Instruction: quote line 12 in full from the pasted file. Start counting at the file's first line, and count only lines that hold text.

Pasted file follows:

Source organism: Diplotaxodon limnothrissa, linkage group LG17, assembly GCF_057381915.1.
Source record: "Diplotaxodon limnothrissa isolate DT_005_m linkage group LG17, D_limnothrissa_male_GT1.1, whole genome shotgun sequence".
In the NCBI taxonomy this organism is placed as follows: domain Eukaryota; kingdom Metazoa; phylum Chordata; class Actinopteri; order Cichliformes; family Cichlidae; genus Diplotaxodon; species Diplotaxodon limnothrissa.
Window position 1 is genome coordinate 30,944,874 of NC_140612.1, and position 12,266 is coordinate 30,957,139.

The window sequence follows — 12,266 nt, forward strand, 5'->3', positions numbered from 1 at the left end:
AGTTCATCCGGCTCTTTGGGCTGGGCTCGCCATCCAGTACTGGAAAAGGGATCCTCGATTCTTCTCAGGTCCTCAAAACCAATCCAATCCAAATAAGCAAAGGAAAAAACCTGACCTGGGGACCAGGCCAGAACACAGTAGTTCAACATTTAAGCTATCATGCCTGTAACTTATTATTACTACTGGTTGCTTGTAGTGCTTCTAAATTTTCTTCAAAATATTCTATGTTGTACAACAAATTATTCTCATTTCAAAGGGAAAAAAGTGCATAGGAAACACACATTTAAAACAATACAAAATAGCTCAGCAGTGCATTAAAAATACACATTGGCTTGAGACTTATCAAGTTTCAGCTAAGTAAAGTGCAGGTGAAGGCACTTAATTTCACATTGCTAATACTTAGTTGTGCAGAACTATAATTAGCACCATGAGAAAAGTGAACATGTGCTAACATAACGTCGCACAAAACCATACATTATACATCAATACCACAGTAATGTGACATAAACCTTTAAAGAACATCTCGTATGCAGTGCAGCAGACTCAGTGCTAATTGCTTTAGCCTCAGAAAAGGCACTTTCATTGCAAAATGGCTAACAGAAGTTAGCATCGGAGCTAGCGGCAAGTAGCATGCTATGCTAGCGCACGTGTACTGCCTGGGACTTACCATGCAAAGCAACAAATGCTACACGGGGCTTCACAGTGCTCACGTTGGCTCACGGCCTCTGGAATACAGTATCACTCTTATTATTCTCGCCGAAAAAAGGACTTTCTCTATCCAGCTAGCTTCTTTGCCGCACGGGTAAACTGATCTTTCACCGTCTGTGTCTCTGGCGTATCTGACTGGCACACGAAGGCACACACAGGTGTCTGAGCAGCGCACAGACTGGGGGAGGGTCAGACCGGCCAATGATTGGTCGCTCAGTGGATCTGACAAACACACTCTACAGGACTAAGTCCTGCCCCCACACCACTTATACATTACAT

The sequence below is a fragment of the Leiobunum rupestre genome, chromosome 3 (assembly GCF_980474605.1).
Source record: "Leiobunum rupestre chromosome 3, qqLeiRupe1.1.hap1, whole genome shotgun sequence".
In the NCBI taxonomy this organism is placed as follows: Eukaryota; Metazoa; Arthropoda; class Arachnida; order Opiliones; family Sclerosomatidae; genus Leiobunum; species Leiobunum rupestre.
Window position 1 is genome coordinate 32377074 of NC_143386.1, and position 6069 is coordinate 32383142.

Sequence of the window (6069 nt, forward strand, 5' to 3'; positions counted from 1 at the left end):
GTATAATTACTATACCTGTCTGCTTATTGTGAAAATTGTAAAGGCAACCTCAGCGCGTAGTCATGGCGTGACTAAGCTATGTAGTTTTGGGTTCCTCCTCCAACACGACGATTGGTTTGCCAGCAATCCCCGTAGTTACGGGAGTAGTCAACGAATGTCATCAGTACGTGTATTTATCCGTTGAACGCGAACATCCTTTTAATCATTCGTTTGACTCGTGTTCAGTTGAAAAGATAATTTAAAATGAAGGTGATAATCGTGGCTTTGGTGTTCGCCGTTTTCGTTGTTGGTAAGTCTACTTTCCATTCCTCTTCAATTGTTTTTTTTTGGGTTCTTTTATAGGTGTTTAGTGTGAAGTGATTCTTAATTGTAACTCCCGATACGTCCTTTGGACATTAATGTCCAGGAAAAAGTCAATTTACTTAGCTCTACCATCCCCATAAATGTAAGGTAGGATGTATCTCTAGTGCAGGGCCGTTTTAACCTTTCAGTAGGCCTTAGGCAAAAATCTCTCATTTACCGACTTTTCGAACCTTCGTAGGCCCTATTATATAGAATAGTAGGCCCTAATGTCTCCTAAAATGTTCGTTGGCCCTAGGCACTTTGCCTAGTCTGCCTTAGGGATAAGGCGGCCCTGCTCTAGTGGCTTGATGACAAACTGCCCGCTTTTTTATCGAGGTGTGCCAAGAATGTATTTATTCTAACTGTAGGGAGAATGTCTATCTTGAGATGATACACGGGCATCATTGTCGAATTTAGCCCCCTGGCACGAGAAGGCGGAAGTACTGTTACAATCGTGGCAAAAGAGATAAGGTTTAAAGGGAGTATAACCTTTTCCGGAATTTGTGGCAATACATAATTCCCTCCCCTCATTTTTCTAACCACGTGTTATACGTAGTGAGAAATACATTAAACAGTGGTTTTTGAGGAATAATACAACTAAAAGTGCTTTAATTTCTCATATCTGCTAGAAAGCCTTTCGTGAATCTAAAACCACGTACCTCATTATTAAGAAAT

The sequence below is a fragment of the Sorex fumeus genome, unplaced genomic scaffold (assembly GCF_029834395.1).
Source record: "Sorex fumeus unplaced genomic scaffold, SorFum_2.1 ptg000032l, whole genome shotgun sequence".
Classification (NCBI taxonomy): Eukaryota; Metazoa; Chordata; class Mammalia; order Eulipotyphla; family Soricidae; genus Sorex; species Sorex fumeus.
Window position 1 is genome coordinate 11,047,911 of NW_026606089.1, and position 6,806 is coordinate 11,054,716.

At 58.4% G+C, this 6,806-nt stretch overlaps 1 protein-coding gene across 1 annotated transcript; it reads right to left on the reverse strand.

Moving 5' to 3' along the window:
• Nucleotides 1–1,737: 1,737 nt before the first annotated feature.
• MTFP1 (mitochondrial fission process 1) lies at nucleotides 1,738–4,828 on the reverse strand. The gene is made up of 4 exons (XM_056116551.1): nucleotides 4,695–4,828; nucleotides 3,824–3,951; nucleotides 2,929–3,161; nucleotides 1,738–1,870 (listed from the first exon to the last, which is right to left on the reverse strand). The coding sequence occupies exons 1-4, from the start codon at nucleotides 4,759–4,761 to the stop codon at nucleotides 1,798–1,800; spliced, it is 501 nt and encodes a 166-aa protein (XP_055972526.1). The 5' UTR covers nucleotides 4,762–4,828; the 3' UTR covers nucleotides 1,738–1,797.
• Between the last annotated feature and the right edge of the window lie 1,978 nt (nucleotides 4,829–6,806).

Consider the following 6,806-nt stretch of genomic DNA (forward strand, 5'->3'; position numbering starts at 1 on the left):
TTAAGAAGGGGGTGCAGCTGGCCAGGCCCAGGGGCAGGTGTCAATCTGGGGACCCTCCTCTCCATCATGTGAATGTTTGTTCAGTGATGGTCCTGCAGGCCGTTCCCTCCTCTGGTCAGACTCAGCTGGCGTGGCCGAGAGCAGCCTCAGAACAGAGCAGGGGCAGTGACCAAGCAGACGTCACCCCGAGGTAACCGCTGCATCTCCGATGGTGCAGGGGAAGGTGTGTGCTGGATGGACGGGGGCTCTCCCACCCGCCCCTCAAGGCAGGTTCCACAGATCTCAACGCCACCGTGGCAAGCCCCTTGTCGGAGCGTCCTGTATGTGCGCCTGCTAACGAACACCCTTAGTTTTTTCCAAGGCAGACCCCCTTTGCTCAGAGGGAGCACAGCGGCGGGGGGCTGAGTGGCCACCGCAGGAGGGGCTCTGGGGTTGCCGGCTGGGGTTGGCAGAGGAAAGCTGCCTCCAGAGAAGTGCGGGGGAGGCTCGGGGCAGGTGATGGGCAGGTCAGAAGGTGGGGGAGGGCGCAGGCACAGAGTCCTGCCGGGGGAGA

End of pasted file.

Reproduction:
GTATAATTACTATACCTGTCTGCTTATTGTGAAAATTGTAAAGGCAACCTCAGCGCGTAGTCATGGCGTGACTAAGCTATGTAGTTTTGGGTTCCTCCTCCAACACGACGATTGGTTTGCCAGCAATCCCCGTAGTTACGGGAGTAGTCAACGAATGTCATCAGTACGTGTATTTATCCGTTGAACGCGAACATCCTTTTAATCATTCGTTTGACTCGTGTTCAGTTGAAAAGATAATTTAAAATGAAGGTGATAATCGTGGCTTTGGTGTTCGCCGTTTTCGTTGTTGGTAAGTCTACTTTCCATTCCTCTTCAATTGTTTTTTTTTGGGTTCTTTTATAGGTGTTTAGTGTGAAGTGATTCTTAATTGTAACTCCCGATACGTCCTTTGGACATTAATGTCCAGGAAAAAGTCAATTTACTTAGCTCTACCATCCCCATAAATGTAAGGTAGGATGTATCTCTAGTGCAGGGCCGTTTTAACCTTTCAGTAGGCCTTAGGCAAAAATCTCTCATTTACCGACTTTTCGAACCTTCGTAGGCCCTATTATATAGAATAGTAGGCCCTAATGTCTCCTAAAATGTTCGTTGGCCCTAGGCACTTTGCCTAGTCTGCCTTAGGGATAAGGCGGCCCTGCTCTAGTGGCTTGATGACAAACTGCCCGCTTTTTTATCGAGGTGTGCCAAGAATGTATTTATTCTAACTGTAGGGAGAATGTCTATCTTGAGATGATACACGGGCATCATTGTCGAATTTAGCCCCCTGGCACGAGAAGGCGGAAGTACTGTTACAATCGTGGCAAAAGAGATAAGGTTTAAAGGGAGTATAACCTTTTCCGGAATTTGTGGCAATACATAATTCCCTCCCCTCATTTTTCTAACCACGTGTTATACGTAGTGAGAAATACATTAAACAGTGGTTTTTGAGGAATAATACAACTAAAAGTGCTTTAATTTCTCATATCTGCTAGAAAGCCTTTCGTGAATCTAAAACCACGTACCTCATTATTAAGAAAT